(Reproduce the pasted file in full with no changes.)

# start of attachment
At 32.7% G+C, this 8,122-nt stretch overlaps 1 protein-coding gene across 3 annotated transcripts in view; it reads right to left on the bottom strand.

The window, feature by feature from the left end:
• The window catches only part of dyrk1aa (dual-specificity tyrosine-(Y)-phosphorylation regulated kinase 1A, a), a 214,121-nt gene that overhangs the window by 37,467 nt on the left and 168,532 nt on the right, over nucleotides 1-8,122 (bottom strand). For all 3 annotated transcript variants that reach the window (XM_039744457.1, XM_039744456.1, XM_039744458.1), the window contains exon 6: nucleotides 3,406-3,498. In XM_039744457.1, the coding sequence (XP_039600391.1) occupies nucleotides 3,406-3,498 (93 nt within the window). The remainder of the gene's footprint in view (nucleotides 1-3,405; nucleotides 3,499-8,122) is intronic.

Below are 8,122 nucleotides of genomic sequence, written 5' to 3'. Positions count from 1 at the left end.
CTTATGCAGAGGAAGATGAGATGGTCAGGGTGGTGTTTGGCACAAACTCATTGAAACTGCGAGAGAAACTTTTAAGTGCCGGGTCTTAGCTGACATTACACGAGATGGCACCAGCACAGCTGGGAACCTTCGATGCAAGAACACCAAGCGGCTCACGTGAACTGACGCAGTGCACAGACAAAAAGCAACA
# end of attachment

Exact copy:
At 32.7% G+C, this 8,122-nt stretch overlaps 1 protein-coding gene across 3 annotated transcripts in view; it reads right to left on the bottom strand.

The window, feature by feature from the left end:
• The window catches only part of dyrk1aa (dual-specificity tyrosine-(Y)-phosphorylation regulated kinase 1A, a), a 214,121-nt gene that overhangs the window by 37,467 nt on the left and 168,532 nt on the right, over nucleotides 1-8,122 (bottom strand). For all 3 annotated transcript variants that reach the window (XM_039744457.1, XM_039744456.1, XM_039744458.1), the window contains exon 6: nucleotides 3,406-3,498. In XM_039744457.1, the coding sequence (XP_039600391.1) occupies nucleotides 3,406-3,498 (93 nt within the window). The remainder of the gene's footprint in view (nucleotides 1-3,405; nucleotides 3,499-8,122) is intronic.

Below are 8,122 nucleotides of genomic sequence, written 5' to 3'. Positions count from 1 at the left end.
CTTATGCAGAGGAAGATGAGATGGTCAGGGTGGTGTTTGGCACAAACTCATTGAAACTGCGAGAGAAACTTTTAAGTGCCGGGTCTTAGCTGACATTACACGAGATGGCACCAGCACAGCTGGGAACCTTCGATGCAAGAACACCAAGCGGCTCACGTGAACTGACGCAGTGCACAGACAAAAAGCAACA